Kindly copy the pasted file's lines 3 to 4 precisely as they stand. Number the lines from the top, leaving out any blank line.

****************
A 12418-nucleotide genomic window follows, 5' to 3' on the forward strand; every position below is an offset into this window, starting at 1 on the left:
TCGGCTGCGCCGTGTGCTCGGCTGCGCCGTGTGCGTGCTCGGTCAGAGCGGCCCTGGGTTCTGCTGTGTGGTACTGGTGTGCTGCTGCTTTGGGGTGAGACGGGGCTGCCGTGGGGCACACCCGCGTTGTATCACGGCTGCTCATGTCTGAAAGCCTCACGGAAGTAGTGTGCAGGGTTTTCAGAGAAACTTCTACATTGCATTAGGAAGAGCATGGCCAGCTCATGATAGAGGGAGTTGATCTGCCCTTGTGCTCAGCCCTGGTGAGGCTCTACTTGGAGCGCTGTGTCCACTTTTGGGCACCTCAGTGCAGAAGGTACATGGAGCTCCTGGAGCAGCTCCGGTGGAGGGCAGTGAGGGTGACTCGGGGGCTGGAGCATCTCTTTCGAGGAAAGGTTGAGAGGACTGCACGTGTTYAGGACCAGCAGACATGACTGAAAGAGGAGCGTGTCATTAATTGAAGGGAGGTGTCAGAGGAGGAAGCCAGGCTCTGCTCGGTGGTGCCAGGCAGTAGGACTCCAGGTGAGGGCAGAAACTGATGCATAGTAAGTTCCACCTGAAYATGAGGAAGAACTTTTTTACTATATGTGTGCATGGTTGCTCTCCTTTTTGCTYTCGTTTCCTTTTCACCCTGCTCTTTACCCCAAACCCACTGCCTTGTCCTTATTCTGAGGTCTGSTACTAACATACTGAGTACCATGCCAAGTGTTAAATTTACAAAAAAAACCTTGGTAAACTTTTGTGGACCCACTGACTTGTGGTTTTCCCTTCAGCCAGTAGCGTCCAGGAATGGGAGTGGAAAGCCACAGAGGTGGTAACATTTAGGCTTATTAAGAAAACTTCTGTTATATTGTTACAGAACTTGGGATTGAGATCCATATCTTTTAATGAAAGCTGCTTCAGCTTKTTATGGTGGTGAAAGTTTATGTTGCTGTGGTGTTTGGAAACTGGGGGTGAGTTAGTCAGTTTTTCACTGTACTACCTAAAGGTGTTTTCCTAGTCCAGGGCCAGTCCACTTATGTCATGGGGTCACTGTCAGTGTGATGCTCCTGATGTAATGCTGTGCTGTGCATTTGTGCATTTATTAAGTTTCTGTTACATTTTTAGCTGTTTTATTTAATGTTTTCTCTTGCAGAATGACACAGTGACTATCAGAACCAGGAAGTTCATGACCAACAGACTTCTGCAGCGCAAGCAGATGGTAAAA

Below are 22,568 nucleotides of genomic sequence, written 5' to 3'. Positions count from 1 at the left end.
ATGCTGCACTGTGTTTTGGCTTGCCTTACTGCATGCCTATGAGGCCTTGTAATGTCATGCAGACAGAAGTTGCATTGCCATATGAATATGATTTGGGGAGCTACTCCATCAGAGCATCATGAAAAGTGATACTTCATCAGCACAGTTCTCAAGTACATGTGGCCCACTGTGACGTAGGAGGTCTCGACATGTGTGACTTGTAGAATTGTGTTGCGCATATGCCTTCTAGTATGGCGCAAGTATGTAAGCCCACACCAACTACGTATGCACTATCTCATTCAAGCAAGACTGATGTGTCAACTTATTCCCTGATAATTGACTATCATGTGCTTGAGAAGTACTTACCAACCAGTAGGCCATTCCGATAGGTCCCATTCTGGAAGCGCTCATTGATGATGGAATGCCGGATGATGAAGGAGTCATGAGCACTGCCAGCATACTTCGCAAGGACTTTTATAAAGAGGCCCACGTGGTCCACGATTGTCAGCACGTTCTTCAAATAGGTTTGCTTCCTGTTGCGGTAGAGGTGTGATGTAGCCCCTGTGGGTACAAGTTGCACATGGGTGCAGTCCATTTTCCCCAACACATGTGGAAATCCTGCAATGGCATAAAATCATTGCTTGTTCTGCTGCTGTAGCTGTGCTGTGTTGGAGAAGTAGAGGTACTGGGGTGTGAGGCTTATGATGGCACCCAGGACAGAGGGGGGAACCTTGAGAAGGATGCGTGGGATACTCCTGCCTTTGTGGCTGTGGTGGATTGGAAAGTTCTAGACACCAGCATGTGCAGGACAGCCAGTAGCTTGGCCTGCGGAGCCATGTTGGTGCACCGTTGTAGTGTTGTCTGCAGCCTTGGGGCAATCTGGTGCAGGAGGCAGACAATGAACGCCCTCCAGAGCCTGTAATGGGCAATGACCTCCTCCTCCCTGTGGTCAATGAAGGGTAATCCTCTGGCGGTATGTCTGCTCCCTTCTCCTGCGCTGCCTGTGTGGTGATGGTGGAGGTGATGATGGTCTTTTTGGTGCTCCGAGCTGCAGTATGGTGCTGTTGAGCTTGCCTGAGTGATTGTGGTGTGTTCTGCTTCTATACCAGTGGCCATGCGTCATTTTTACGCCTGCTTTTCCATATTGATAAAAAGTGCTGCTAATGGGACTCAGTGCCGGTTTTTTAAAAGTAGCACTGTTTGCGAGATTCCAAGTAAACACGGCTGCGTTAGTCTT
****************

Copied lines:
Below are 22,568 nucleotides of genomic sequence, written 5' to 3'. Positions count from 1 at the left end.
ATGCTGCACTGTGTTTTGGCTTGCCTTACTGCATGCCTATGAGGCCTTGTAATGTCATGCAGACAGAAGTTGCATTGCCATATGAATATGATTTGGGGAGCTACTCCATCAGAGCATCATGAAAAGTGATACTTCATCAGCACAGTTCTCAAGTACATGTGGCCCACTGTGACGTAGGAGGTCTCGACATGTGTGACTTGTAGAATTGTGTTGCGCATATGCCTTCTAGTATGGCGCAAGTATGTAAGCCCACACCAACTACGTATGCACTATCTCATTCAAGCAAGACTGATGTGTCAACTTATTCCCTGATAATTGACTATCATGTGCTTGAGAAGTACTTACCAACCAGTAGGCCATTCCGATAGGTCCCATTCTGGAAGCGCTCATTGATGATGGAATGCCGGATGATGAAGGAGTCATGAGCACTGCCAGCATACTTCGCAAGGACTTTTATAAAGAGGCCCACGTGGTCCACGATTGTCAGCACGTTCTTCAAATAGGTTTGCTTCCTGTTGCGGTAGAGGTGTGATGTAGCCCCTGTGGGTACAAGTTGCACATGGGTGCAGTCCATTTTCCCCAACACATGTGGAAATCCTGCAATGGCATAAAATCATTGCTTGTTCTGCTGCTGTAGCTGTGCTGTGTTGGAGAAGTAGAGGTACTGGGGTGTGAGGCTTATGATGGCACCCAGGACAGAGGGGGGAACCTTGAGAAGGATGCGTGGGATACTCCTGCCTTTGTGGCTGTGGTGGATTGGAAAGTTCTAGACACCAGCATGTGCAGGACAGCCAGTAGCTTGGCCTGCGGAGCCATGTTGGTGCACCGTTGTAGTGTTGTCTGCAGCCTTGGGGCAATCTGGTGCAGGAGGCAGACAATGAACGCCCTCCAGAGCCTGTAATGGGCAATGACCTCCTCCTCCCTGTGGTCAATGAAGGGTAATCCTCTGGCGGTATGTCTGCTCCCTTCTCCTGCGCTGCCTGTGTGGTGATGGTGGAGGTGATGATGGTCTTTTTGGTGCTCCGAGCTGCAGTATGGTGCTGTTGAGCTTGCCTGAGTGATTGTGGTGTGTTCTGCTTCTATACCAGTGGCCATGCGTCATTTTTACGCCTGCTTTTCCATATTGATAAAAAGTGCTGCTAATGGGACTCAGTGCCGGTTTTTTAAAAGTAGCACTGTTTGCGAGATTCCAAGTAAACACGGCTGCGTTAGTCTT